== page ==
Finishing and Shaping Repointing

Finished and Shaped Mortar Joint, City Hall in Hilversum, The Netherlands Mortar must be finished, or “tooled”, to give it a denser, smooth outer layer which will not be too porous. Even though some brick joints in the masonry you are repointing may have been left untooled, it is good practice to tool and then to allow the joint to weather until it matches.

Tooling is done by smoothing the mortar joint with a finishing tool called a slicker; it should be narrow enough to be placed inside the joint. Pull the slicker firmly across the mortar surface to compress the wet mortar. Compressing brings the mortar’s binding agent to the joint surface and produces a slick film. The film will naturally weather away, typically within one year.

It is critical to perform the tooling at the right time, which is when the mortar is almost but not quite dry. Mortar tooled when too soft will have a color lighter than it should be, may not match existing mortar, and can develop hairline cracks. Tooling mortar when too hard can cause unsightly dark streaking called tool burns, and cause bad closure of the mortar against the brick. This is one example of the specialized experience required for repointing.

Joints can be finished with number of different shapes to their cross section profile. The joint shape plays an important role in the durability, aesthetics and weathering of the brickwork. Care should be taken to match the original joint shape profile as close as possible.

Mortar joints should shed off rainwater and moisture in order to prevent moisture accumulation and ingess. To this end, the joint profile should be concave in shape, rather than projecting from the brick surface, which would trap water on every course of bricks.

Joint shape is formed by the shape of the finishing slicker tool used. They are available in several styles. A rounded concave joint is formed by the convex shaped slicker, sharp V-joints are formed by V-joint slickers and son on. There is a decorative joint called the Grapevine joint, which is flat with a deep u-shaped shadow line in the center, made by a grapevine slicker with a central rib.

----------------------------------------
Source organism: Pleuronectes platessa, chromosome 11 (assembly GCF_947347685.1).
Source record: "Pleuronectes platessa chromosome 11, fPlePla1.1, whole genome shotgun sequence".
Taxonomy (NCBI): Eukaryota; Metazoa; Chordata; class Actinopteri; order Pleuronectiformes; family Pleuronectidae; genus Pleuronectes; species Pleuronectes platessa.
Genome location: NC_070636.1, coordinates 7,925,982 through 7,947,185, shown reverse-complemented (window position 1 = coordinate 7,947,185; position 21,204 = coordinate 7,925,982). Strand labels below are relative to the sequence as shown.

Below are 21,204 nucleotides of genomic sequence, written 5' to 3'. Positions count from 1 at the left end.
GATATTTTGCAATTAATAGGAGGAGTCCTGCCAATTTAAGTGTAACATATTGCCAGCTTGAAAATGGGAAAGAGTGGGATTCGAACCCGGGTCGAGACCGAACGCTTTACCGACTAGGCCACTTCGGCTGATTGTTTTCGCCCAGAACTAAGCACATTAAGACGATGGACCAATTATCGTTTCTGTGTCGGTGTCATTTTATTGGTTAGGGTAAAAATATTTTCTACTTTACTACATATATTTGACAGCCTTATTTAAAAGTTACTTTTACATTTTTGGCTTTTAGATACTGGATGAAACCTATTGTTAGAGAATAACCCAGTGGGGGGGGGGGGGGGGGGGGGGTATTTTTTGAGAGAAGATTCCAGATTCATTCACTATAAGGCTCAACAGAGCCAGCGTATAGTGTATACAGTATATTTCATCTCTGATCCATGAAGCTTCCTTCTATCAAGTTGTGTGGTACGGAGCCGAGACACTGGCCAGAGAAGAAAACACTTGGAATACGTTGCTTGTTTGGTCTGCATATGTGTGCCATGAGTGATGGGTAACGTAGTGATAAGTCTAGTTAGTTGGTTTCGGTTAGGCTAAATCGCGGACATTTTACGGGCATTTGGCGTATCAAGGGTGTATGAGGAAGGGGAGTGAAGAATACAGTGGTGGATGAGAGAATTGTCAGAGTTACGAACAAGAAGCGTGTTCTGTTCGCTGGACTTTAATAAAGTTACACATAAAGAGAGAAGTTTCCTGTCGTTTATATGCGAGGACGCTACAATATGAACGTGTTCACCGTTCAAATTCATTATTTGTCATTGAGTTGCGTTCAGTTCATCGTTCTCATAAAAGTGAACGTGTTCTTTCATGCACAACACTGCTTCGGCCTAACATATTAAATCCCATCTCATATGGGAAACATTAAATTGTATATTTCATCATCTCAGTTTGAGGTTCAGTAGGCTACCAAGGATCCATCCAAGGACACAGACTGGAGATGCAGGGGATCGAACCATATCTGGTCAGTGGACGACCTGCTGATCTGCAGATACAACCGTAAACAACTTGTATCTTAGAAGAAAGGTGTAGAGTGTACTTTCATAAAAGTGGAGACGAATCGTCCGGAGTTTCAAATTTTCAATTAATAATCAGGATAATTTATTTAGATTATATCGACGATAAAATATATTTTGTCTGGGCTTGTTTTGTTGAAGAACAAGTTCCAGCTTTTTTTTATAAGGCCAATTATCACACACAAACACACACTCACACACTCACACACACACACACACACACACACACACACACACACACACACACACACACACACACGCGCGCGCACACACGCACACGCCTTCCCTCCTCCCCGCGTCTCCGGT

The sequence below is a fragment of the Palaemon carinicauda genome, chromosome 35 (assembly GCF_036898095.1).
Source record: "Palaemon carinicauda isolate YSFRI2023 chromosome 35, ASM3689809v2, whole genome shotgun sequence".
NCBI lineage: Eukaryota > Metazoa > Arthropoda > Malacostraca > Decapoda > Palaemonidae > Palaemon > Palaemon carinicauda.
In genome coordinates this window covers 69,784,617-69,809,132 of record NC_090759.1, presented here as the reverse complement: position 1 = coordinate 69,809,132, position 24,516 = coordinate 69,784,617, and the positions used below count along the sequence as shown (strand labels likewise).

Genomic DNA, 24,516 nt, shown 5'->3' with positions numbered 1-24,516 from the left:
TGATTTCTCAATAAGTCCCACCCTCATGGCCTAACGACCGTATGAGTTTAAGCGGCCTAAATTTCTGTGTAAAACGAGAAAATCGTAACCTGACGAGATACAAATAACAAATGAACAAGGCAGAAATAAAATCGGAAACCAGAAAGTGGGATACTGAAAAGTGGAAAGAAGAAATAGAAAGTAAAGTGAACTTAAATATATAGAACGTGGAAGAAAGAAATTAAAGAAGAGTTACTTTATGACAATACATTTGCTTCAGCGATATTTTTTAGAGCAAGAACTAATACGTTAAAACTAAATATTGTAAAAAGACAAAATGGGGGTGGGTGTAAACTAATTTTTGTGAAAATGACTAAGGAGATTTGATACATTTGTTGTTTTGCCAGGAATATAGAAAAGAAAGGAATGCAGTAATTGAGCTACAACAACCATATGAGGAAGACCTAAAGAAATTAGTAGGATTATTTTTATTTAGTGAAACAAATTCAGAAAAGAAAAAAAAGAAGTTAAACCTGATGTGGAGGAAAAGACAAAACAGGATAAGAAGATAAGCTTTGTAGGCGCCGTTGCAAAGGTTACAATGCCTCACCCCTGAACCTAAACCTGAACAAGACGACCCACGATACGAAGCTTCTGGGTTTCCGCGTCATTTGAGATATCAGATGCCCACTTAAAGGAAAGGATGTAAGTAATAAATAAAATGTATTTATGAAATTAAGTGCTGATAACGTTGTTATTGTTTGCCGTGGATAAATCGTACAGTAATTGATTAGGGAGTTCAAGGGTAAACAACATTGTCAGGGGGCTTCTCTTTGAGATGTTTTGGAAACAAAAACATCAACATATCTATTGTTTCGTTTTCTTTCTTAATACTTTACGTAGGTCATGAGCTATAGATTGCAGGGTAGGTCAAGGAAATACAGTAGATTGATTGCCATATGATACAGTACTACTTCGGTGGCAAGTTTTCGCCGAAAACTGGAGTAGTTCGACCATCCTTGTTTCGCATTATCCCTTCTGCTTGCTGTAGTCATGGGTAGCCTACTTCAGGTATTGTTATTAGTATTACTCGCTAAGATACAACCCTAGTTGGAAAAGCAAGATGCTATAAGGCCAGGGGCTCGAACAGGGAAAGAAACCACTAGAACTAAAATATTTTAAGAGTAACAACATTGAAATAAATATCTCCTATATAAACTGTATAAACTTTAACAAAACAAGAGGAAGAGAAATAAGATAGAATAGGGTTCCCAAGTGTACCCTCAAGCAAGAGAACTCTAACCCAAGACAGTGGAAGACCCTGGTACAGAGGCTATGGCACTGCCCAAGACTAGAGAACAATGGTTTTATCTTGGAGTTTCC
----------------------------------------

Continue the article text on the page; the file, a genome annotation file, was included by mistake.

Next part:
Incidentally, the term tuckpointing is sometimes used as referring to repointing in general; however, it was originally a special type of decorative joint used in rough stonework with wide, irregular joints. In order to give the appearance of more regular and narrow joints, associated with more costly masonry, joints were first filled with mortar colored to match the stonework. A narrow groove the width of a normal joint was then made in the mortar and filled in (“tucked”) with a white lime powder strip to mimic common mortar.

Cleaning Up

There is not much in the way of cleanup to be done if the repointing has been properly performed. Any stray bits of mortar can be removed from brick with dry, stiff brush before the mortar fully hardens (1 to 2 hours), but after it has initially set. If the mortar has hardened, it must be cleaned away from the brick with a chisel or wooden paddle. Mortar smears on the brick surface need to be cleaned off after 1 or 2 days has passed in order to give the mortar some resistance, using plain water and a natural bristle, stiff brush.

With harder mortars containing lower amounts of lime, a “bloom” known as efflorescence will sometimes appear on repointed brick after a few weeks. It will, however, disappear in the course of normal weathering and is nothing to be concerned about. Of course, the new mortar will appear lighter in color to the existing mortar, no matter how careful you were in matching colors and texture, and this also will eventually become less and less apparent with aging. Your repointed brick masonry should last for many decades; a year or two of miscolored mortar is a small price to pay.

Brick Photo by Jeremy Schultz, Creative Commons Attribution License

Mortar Bucket Photo by Jennifer Dickert, Creative Commons Attribution License

Finished Joint Photo by Lauren, Creative Commons Attribution License